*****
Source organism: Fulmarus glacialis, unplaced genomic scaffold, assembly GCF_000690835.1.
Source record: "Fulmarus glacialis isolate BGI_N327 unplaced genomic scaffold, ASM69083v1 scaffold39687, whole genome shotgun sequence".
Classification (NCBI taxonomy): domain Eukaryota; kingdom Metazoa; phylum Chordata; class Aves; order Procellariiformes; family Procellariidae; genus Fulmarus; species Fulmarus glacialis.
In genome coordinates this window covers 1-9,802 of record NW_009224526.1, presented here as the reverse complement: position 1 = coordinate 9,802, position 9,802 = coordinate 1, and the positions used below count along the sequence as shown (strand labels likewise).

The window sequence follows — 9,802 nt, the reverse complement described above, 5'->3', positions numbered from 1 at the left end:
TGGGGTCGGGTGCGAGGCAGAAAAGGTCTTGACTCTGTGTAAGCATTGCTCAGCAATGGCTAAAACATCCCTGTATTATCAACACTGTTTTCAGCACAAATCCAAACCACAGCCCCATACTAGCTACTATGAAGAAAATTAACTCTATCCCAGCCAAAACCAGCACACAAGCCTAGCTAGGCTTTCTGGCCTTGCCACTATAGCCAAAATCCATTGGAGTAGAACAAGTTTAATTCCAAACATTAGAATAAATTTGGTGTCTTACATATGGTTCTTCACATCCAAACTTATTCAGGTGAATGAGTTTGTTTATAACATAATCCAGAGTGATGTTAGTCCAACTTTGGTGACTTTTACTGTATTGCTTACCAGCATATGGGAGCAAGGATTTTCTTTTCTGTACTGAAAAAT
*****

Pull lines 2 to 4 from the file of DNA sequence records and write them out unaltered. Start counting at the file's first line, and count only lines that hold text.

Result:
Source record: "Fulmarus glacialis isolate BGI_N327 unplaced genomic scaffold, ASM69083v1 scaffold39687, whole genome shotgun sequence".
Classification (NCBI taxonomy): domain Eukaryota; kingdom Metazoa; phylum Chordata; class Aves; order Procellariiformes; family Procellariidae; genus Fulmarus; species Fulmarus glacialis.
In genome coordinates this window covers 1-9,802 of record NW_009224526.1, presented here as the reverse complement: position 1 = coordinate 9,802, position 9,802 = coordinate 1, and the positions used below count along the sequence as shown (strand labels likewise).